> It *is* true that things that *are* used in the commonly
> available sources should continue to be supported in order
> to preserve the value of those commonly available sources.
> It is *not* true that things that are *not* used in the
> commonly available sources are therefore of no value and
> safely to be discarded.
>
>> That's the challenge I was trying to make in my first email.
>
> It's a challenge to the irrelevant.
>
> Let's consider three versions of naive Fibonacci.
>
> fibA :: (Integral a, Integral b) => a -> b
>
> fibA 0 = 1
> fibA 1 = 1
> fibA (n+2) = fibA (n+1) + fibA n
>
> Simple, readable, Haskell 98.
>
> pred2 :: (Integral a) => a -> Maybe a
> pred2 n = if n >= 2 then Just (n-2) else Nothing
>
> fibB :: (Integral a, Integral b) => a -> b
>
> fibB 0 = 1
> fibB 1 = 1
> fibB x | Just n <- pred2 x = fibB (n+1) + fibB n
>
> Uses a pattern guard, implemented in GHC.
>
> Pattern guards are neat. I like them a lot. They make sense.
> But it's impossible for me to see fibB as more readable than
> fibA.
>
> While pattern guards come _close_ to offering a replacement
> for n+k patterns, they don't quite. If I had
>
> f x (n+1)
> | p x = ...
> | q x = ...
>
> I would have to write the pattern guard twice as
>
> f x n'
> | Just n <- pred1 n', p x = ...
> | Just n <- pred1 n', q x = ...
>
> That doesn't seem like an advantage, somehow.
>
> Now for the third alternative.
> The view proposal in the Haskell' wiki and the views implemented
> in GHC are different. In fact the view proposal document goes to
> some trouble to show how views can replace n+k patterns, so I
> suppose I don't need to review that. Here's what it looks like
> using GHC syntax. (I can't make ghc 6.8.3 accept this;
> ghc --supported-languages does not list ViewPatterns. So this is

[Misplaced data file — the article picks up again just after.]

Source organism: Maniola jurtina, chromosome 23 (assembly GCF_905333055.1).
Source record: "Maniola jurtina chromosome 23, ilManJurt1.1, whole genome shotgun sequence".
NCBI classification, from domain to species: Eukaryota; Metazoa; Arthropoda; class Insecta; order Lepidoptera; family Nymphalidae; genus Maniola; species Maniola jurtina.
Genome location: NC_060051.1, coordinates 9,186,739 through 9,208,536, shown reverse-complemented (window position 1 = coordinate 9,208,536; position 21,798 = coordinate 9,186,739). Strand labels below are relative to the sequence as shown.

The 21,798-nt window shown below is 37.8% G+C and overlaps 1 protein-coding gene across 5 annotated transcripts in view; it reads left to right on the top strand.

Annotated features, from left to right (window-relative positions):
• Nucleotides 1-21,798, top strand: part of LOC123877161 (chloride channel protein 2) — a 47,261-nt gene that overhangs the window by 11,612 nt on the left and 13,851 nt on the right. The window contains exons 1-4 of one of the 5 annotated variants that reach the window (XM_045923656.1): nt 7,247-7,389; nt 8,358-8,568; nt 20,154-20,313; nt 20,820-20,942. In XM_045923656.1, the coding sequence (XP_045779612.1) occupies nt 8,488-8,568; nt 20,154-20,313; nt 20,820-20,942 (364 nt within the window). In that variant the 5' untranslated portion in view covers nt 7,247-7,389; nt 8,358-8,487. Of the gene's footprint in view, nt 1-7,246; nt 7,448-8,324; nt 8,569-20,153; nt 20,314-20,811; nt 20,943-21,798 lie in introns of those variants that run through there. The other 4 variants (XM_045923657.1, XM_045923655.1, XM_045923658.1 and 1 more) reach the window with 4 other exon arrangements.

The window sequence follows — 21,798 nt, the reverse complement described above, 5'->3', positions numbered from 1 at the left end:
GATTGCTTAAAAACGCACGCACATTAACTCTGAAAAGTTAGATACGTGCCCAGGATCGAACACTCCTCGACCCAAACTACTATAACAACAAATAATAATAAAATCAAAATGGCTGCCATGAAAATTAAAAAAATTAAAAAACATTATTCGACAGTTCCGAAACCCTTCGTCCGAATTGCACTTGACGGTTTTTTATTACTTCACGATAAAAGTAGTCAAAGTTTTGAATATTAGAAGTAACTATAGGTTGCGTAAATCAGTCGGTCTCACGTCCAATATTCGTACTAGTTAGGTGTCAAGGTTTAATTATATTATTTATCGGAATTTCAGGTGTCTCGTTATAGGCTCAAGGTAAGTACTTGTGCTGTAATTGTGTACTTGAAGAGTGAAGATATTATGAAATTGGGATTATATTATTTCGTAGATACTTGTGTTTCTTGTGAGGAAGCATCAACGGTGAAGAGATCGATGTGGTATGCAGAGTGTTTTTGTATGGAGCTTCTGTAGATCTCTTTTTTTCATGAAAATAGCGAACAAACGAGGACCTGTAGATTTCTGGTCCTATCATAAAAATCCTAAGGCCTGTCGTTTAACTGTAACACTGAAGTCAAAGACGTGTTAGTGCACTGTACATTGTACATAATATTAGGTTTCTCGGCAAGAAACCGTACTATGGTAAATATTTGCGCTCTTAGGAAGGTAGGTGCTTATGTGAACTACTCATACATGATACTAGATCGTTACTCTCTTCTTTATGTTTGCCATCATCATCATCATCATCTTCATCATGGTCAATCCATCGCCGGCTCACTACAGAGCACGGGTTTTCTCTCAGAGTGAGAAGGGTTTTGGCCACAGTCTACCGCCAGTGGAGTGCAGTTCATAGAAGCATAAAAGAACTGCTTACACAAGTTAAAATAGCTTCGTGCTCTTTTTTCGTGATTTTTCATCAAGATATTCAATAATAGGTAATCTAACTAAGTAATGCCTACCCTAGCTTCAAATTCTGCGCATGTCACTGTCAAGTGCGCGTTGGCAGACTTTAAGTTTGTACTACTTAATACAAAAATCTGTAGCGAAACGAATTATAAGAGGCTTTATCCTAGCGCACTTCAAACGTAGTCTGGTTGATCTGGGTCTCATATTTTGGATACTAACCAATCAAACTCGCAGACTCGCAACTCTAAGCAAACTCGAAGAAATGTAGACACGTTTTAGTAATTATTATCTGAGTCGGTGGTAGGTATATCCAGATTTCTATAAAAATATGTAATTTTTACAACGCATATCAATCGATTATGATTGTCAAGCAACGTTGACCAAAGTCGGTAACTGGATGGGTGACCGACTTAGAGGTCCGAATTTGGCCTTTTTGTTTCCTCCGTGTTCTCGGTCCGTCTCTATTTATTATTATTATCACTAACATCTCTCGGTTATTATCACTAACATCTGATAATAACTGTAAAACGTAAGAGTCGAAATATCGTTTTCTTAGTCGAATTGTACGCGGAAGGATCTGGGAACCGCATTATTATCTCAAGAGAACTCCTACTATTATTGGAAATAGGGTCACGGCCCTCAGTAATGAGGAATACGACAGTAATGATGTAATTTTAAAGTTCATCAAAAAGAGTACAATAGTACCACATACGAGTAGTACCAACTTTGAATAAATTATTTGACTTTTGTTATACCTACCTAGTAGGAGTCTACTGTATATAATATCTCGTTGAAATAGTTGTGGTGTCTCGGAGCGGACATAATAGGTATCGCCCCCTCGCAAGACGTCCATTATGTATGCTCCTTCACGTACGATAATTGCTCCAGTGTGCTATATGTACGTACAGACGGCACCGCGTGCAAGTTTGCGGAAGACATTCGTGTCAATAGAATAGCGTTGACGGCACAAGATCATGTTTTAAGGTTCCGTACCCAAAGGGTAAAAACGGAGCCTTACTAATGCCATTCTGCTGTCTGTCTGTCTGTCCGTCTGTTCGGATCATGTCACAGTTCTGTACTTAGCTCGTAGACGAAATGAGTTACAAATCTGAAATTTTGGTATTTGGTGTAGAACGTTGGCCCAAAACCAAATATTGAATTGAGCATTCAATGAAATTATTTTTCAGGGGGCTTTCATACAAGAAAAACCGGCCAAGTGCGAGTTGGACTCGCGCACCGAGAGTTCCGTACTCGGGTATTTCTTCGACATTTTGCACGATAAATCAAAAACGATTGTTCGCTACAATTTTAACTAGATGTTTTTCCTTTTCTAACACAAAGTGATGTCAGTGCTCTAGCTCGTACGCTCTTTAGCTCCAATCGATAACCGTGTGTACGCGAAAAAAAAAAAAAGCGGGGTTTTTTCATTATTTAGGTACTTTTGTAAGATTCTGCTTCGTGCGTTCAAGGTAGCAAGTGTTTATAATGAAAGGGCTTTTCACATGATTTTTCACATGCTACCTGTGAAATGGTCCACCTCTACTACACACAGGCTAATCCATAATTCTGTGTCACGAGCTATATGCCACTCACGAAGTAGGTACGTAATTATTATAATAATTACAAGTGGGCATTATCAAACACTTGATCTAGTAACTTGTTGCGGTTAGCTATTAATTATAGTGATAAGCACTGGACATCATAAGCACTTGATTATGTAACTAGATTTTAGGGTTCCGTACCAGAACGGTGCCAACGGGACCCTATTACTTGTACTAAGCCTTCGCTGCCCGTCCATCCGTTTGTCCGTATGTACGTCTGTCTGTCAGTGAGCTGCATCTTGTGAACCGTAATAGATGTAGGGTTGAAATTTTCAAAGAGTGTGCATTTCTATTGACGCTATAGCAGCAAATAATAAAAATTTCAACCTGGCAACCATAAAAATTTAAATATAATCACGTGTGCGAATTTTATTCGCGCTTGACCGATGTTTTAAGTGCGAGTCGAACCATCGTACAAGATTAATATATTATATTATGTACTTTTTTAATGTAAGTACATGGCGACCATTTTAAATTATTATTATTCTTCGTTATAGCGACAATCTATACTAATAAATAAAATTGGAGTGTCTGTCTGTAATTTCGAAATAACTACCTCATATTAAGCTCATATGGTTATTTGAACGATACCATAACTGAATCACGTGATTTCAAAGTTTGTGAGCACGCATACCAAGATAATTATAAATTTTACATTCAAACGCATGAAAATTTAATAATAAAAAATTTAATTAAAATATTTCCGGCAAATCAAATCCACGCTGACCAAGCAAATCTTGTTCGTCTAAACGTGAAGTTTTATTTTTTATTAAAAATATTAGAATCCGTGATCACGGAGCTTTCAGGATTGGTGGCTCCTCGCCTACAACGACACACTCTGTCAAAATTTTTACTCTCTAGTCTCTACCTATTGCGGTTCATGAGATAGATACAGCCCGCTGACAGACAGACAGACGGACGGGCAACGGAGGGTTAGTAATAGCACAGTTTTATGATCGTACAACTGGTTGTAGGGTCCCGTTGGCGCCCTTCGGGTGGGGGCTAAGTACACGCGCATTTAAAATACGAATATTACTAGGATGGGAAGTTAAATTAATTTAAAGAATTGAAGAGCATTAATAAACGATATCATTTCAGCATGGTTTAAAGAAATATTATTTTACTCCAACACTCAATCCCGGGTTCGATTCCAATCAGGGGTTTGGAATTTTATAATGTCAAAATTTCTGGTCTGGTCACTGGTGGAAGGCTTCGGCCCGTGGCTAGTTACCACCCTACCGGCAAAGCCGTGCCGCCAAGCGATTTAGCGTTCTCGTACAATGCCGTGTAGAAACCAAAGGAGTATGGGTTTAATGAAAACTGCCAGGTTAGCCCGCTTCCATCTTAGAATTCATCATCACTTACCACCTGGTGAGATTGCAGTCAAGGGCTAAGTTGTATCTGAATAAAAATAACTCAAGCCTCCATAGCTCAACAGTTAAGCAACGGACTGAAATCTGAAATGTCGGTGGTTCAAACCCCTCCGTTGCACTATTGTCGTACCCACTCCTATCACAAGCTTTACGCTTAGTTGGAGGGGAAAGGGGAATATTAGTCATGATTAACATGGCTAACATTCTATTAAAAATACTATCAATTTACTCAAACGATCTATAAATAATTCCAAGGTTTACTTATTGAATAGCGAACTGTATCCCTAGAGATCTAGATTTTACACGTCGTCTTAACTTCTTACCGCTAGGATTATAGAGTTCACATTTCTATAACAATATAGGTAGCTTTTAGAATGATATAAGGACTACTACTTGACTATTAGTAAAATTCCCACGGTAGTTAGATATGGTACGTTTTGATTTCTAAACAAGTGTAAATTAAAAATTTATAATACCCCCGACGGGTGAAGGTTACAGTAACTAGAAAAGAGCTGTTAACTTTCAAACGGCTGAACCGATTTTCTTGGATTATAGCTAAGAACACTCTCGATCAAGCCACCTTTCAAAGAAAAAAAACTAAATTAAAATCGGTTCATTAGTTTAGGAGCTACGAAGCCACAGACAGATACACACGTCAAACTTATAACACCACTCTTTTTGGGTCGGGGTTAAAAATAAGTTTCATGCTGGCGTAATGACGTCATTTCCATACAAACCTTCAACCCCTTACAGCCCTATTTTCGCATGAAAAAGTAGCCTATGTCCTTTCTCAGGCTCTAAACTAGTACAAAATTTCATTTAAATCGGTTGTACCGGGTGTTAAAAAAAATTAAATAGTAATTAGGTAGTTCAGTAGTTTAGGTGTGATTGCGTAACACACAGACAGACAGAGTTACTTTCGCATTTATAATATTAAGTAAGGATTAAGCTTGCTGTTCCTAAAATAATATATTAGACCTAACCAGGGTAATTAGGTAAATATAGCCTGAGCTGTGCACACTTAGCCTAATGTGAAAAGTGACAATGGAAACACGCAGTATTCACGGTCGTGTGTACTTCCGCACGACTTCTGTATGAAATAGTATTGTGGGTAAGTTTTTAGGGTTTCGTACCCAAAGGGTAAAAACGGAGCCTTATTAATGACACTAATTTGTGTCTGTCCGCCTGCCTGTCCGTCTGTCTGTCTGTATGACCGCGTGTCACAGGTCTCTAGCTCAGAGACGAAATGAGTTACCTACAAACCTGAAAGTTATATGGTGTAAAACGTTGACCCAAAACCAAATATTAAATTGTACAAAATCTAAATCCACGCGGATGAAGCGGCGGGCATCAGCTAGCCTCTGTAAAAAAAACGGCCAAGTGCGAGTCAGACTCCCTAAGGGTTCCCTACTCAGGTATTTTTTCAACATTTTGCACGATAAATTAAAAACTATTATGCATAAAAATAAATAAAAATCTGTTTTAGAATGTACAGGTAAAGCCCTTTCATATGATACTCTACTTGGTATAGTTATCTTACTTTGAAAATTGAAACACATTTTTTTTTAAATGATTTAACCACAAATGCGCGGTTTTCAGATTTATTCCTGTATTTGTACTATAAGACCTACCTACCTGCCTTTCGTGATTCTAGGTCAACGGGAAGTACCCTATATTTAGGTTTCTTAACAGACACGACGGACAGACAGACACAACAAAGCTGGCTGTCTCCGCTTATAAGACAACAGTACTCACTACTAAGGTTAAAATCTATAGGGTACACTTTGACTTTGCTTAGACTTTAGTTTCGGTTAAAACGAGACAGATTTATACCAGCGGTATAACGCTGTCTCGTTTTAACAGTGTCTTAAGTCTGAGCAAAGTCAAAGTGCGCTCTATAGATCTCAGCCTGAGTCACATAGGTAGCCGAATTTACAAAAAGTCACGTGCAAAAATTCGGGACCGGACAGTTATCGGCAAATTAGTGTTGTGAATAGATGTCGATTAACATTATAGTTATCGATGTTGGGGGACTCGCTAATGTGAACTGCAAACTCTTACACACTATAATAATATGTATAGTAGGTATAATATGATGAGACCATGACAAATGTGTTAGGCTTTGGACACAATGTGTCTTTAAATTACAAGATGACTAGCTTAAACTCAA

> UNTESTED CODE!)
>
> data Integral a => Nat2 a = Succ2 a | One2 | Zero2
>
> nat2 :: Integral a => a -> Nat2 a
>
> nat2 n | n >= 2 = Succ2 (n-2)
> nat2 1 = One2
> nat2 0 = Zero2
> nat2 _ = error "nat2: not a natural number"
>
> fibC (nat2 -> Zero2) = 1
> fibC (nat2 -> One2) = 1
> fibC (nat2 -> Succ2 n) = fibC (n+1) + fibC n
>
> I like views a lot. The GHC version of views seems particularly
> tidy. But again, does anyone really think this makes the code
> *more* readable?
>
> I suppose I should include the 4th version:
>
> fibD :: (Integral a, Integral b) => a -> b
>
> fibD 0 = 1
> fibD 1 = 1
> fibD n = if n >= 2 then fibD (n-1) + fibD (n-2)
> else error "fibD: not a natural number"
>
> That doesn't look like an improvement in readability or
> maintainability or any other illity to me.
>
fibE :: (Integral a, Integral b) => a -> b
fibE n | n < 0 = error "fibE: not a natural number"
fibE 0 = 1
fibE 1 = 1
fibE n = fibE (n-1) + fibE (n-2)
I personally find this a bit easier to read than the n+k one because
to think about this, I can just read the formula for the nth fibonacci
number. To read the n+k one, I have to look at the pattern, figure out
what n is (because it's not the argument to the function), and then
look at how the fib function is called. Notice that the n that is
passed to the next iterations of fibA does *not* have the same meaning
as the n within fibA.
Of course, readability is a bit subjective, but that's my point of
view. My main point here was to show that you don't need view patterns
or pattern guards to implement fib without n+k patterns.
Alex